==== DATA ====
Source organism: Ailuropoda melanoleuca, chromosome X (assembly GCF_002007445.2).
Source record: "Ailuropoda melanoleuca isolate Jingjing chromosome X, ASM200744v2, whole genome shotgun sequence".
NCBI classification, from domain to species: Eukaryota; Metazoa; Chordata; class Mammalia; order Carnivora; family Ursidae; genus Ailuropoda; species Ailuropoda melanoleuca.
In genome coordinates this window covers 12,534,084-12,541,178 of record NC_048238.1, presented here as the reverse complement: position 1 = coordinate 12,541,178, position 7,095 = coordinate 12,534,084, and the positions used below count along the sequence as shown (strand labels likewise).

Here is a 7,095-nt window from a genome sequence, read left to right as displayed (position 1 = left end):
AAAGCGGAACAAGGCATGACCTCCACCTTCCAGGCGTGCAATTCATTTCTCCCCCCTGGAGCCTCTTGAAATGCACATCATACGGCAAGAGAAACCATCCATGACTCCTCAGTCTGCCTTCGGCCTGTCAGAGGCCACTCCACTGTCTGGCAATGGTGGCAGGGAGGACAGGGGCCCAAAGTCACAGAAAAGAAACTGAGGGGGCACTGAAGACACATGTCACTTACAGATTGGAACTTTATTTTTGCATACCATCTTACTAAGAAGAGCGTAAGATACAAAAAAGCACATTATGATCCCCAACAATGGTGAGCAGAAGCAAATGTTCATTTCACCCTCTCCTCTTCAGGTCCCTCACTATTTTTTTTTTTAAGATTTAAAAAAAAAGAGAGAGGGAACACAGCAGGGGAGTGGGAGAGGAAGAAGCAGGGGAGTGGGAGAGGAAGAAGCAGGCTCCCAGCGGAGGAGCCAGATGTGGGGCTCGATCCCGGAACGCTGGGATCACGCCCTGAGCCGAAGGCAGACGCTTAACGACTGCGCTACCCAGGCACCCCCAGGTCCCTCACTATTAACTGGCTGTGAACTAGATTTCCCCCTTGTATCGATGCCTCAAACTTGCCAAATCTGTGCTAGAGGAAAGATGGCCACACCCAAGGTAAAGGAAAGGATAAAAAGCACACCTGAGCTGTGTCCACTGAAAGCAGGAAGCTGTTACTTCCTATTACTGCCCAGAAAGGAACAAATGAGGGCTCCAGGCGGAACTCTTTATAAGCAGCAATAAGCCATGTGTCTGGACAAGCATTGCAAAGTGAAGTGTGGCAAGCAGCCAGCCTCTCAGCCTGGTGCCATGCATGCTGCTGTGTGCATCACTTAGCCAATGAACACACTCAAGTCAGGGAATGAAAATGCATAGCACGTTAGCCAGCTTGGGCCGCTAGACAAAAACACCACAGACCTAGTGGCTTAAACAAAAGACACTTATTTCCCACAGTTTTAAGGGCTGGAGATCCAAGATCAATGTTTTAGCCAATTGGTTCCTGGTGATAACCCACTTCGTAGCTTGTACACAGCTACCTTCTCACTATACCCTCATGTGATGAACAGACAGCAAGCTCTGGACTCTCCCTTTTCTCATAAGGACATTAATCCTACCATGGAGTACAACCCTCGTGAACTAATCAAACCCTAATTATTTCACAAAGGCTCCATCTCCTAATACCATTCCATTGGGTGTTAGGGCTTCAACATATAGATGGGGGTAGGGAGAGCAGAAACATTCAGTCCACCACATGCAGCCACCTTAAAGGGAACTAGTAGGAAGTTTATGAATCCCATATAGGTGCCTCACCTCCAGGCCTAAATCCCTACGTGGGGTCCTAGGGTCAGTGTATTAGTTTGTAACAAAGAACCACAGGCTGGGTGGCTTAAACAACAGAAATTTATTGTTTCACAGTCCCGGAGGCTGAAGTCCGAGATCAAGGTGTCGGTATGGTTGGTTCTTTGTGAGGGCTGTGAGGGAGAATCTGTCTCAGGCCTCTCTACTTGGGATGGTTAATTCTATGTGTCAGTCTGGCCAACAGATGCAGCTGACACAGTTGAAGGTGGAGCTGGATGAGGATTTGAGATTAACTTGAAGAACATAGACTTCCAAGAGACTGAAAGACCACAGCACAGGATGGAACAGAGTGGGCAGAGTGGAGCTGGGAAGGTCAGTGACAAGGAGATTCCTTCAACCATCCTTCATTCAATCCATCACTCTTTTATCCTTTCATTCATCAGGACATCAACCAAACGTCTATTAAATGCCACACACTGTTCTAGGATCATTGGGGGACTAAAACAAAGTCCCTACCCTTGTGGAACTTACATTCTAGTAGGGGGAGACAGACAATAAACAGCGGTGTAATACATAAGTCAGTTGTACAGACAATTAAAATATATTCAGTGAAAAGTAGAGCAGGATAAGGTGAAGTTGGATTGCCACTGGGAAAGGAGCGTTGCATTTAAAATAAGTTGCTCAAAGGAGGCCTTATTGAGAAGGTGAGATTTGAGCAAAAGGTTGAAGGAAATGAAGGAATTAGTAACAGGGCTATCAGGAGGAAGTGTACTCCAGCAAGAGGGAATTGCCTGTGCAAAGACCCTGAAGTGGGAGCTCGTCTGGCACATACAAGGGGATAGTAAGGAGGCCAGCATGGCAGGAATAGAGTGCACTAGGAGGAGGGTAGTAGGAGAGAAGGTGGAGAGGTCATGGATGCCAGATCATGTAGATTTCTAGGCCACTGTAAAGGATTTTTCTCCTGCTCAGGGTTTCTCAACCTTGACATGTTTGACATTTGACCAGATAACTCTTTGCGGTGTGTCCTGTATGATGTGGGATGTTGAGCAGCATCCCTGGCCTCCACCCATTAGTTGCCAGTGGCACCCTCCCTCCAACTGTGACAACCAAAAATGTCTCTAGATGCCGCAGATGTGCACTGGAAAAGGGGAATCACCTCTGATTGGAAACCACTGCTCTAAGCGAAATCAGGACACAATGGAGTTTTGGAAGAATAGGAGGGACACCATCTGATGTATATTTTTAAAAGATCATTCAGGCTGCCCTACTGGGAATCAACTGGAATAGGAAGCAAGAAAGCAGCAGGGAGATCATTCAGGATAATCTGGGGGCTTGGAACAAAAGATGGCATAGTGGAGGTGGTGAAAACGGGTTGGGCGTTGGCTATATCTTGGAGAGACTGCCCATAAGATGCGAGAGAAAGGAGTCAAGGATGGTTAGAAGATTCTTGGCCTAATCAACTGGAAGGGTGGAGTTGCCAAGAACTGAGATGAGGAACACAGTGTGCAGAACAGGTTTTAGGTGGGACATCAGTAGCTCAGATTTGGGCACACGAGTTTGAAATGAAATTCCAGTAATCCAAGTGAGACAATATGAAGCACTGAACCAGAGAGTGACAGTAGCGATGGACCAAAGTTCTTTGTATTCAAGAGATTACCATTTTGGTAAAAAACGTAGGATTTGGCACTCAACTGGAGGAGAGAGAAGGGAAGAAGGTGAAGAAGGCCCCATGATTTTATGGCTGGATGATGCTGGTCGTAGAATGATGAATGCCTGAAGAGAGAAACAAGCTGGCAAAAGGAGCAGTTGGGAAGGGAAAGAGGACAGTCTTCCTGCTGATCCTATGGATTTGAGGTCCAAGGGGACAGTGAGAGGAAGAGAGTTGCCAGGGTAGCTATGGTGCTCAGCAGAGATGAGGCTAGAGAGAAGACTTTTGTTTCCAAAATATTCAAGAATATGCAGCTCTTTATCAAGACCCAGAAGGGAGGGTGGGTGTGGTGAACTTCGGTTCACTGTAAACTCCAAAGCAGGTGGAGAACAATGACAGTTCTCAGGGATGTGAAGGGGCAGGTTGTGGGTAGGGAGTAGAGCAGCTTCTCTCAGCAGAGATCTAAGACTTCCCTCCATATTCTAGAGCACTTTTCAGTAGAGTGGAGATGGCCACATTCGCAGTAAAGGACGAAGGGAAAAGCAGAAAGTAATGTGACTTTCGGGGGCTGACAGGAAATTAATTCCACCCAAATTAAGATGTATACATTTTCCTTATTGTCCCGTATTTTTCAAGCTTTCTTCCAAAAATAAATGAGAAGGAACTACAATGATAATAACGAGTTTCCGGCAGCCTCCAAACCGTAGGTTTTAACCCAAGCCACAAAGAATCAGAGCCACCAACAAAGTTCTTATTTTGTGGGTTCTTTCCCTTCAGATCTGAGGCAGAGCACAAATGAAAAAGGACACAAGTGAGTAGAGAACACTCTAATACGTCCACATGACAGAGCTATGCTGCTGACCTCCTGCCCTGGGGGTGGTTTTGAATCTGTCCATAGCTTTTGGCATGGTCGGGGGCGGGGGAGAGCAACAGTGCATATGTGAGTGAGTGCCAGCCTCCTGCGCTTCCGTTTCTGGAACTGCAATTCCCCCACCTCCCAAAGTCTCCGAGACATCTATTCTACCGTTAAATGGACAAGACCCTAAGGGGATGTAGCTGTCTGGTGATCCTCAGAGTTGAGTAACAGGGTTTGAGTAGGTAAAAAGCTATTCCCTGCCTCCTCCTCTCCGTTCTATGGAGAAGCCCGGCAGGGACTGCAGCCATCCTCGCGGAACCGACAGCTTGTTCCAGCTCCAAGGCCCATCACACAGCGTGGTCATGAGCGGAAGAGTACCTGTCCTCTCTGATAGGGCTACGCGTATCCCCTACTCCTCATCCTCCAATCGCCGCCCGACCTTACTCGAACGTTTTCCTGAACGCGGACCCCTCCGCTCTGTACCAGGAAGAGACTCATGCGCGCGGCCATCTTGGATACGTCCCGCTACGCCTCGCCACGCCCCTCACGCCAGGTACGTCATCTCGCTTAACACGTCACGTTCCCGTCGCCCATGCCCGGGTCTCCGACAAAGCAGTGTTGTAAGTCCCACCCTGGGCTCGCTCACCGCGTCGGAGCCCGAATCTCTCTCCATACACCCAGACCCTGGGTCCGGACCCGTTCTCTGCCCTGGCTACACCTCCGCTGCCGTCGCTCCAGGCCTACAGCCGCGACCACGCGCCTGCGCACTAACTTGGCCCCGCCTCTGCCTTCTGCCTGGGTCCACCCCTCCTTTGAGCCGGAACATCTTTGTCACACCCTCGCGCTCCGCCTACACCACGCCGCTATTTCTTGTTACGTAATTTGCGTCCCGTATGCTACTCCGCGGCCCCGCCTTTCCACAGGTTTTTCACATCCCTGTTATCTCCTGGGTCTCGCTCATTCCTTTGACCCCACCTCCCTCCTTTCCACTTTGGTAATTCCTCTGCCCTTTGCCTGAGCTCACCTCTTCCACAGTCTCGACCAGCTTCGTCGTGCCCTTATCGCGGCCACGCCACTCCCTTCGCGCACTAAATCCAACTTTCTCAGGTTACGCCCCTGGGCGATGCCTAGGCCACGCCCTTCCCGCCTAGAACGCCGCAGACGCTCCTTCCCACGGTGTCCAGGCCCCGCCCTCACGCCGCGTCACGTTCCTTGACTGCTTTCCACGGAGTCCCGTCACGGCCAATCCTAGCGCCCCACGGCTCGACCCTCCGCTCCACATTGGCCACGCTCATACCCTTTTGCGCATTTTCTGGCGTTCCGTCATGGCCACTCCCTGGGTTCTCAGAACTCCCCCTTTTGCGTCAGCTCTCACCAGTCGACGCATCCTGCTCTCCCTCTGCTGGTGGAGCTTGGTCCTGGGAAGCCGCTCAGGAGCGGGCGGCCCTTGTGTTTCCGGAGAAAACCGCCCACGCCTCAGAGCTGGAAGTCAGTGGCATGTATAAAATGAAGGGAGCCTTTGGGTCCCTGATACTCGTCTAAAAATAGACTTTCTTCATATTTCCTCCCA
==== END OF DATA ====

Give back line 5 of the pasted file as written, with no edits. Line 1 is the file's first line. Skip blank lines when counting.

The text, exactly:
Here is a 7,095-nt window from a genome sequence, read left to right as displayed (position 1 = left end):